How to use Multiplayer Sessions in your Unreal Engine 4 game

The Session System in Unreal Engine 4 gives you access to many powerful online features such as the server browser, setting a maximum player limits, setting private and public slots and much more.

Using this system is very straightforward and only takes a few blueprint nodes to get working.

In this guide I will show you how to setup multiplayer in Unreal Engine 4 using the session system. We will setup a simple session and connect to it through another player.

Online and LAN Support

Unreal Engine’s default online subsystem can not find sessions outside of the local network the player is in.

To find and connect to sessions outside of your local network without a direct IP address connection you will need to use a different subsystem such as Steam.

Click here to read the documentation for the Steam subsystem

Starting a Multiplayer Session

Creating the Session

To start I created a simple widget with two buttons. One is host and one is play.

On the host button event use the create session blueprint node.

Creating the session

On the player controller pin, connect a “Get Player Controller” node and for the public connections pin set it to the maximum amount of players you want for this game.

Public connections is the maximum amount of players that can be connected to your server at once.

Adding the nodes to the Create Session node

If “Use Lan” is checked the session you create will be only available on your local internet.

Opening Levels to Multiplayer

To create a multiplayer game using your level, add a new “Open Level” node and set the “Level Name” pin to the level you wish to play on. In my case this is FirstPersonExampleMap.

Opening the level

The important step is to click the triangle at the bottom of this node to expose the extra settings.

Additional settings when opening the level

The “Absolute” checkbox and the “Options” text box pins are now visible. In the Options pin type exactly:


This code sets the level up to listen for multiplayer connections as a Listen Server.

Adding ?listen to the additional settings.

With these steps complete, the code should look like this.

Complete host code

Connecting to your Multiplayer Session

Finding Sessions

Finding sessions using blueprints is simple. The Find Sessions node handles all this for us. It outputs different execution pins based on if it succeeded or failed and the results that it found as an array.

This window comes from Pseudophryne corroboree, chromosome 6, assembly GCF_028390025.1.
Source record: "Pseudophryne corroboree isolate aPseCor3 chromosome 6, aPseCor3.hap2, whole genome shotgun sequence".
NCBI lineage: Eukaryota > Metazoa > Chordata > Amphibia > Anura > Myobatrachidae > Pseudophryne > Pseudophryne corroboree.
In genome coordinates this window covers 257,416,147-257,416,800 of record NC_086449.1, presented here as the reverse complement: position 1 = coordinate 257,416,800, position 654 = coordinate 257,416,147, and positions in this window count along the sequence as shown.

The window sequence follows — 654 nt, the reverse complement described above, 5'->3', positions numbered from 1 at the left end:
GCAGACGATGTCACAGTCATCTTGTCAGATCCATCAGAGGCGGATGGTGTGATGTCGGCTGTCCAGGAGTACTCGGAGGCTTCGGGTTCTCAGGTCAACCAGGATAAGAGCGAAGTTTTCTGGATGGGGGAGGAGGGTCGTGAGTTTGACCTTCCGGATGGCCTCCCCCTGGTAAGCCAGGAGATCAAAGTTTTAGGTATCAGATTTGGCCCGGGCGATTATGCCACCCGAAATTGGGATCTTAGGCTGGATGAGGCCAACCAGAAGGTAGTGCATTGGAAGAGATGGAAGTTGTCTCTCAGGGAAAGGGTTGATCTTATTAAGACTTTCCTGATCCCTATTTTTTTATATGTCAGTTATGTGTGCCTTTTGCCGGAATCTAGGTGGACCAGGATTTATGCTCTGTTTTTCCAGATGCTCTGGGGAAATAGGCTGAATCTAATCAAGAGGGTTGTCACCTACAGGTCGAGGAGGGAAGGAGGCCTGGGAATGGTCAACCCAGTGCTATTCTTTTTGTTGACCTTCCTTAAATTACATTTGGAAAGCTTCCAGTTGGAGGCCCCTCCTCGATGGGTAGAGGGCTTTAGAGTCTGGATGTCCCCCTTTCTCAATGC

If you aren’t familiar with arrays click here to learn about arrays in Unreal Engine 4.

To start I created the Find Sessions node attached to the Play button in my widget.

Find sessions node

On the player controller pin connect a “Get Player Controller” node and the Max Results pin is set to 100.

Adding nodes to the Find Sessions node

The Use Lan checkbox, if checked, will only search for sessions in your local area.

Joining the Session

To join a session in Unreal Engine 4, create a Join Session node.

This node requires the player’s controller and a session from the Find Sessions array in the previous step.

Join session node

Firstly I will create a Get Player Controller node and attach it to the Join Session node.

Adding the player controller to the Join Session node

From the Results output pin of the Find Sessions node in the previous step I created a Get node. This will find the first session in the list.

Getting session results from the Find Session node

This is then attached to the Search Results input pin of the Join Session node.

Attaching the found session to the join session node.

Finally, the Join Session node is attached to the On Success execution pin of the Find Sessions node.

Attaching the join session node to the on success pin of the find sessions node

Opening the Game Clients

In Unreal Engine 4, there is a drop down menu next to the play button which gives you access to multiplayer options.

On this menu make sure “New Editor Window (PIE)” is selected and the “Number of Players” slider is set to anything above 1.

Next, click the Advanced Settings button at the bottom of the menu.

Play settings in Unreal Engine 4

Near the bottom of the Advanced Settings menu, find the a section called Multiplayer Options.

Un-tick the checkbox “Auto Connect to Server”. This prevents the server auto connecting without the session system.

Advanced play settings

Finally, when you press the play button in your editor two clients will open.

Playing with two clients

The custom widget discussed earlier, displays the Host button and Play buttons.

On the first client I pressed the Host button. This reloaded the level.

Hosting the game

On the second client I pressed the Play button and waited until the Find Sessions node had finished searching for multiplayer sessions.

Once this finished it auto connected me into the first clients game.

Joining the game and showing two players connected to the same game

Connecting to Sessions Outside your Local Internet Network

The session created in this guide will can be used in your local network and through the internet.

If you connecting to a session in your local internet, you do not have to do anything else.

If you wish to host your session to global internet users, make sure to port forward UDP/TCP 7777. Setting up port forwarding is different per router so check your specific router instructions.

If you don’t know what port forwarding is click here.

Download the Project Files


Your multiplayer session is created and players can join!

This guide only brushed over the multiplayer system to start with sessions in Unreal Engine 4.

To learn more about replication and the session system, the Unreal Engine documentation as it is a good place to start.

Click here to read more about Replication.

Click here to read more about the session system nodes.

Expanding the System

To challenge yourself, try create a widget that fills itself with the results of the Find Session nodes.

This, if done correctly, will create a server browser similar to the ones found in games such as Team Fortress 2, Counter Strike and many more.

Image result for server browser tf2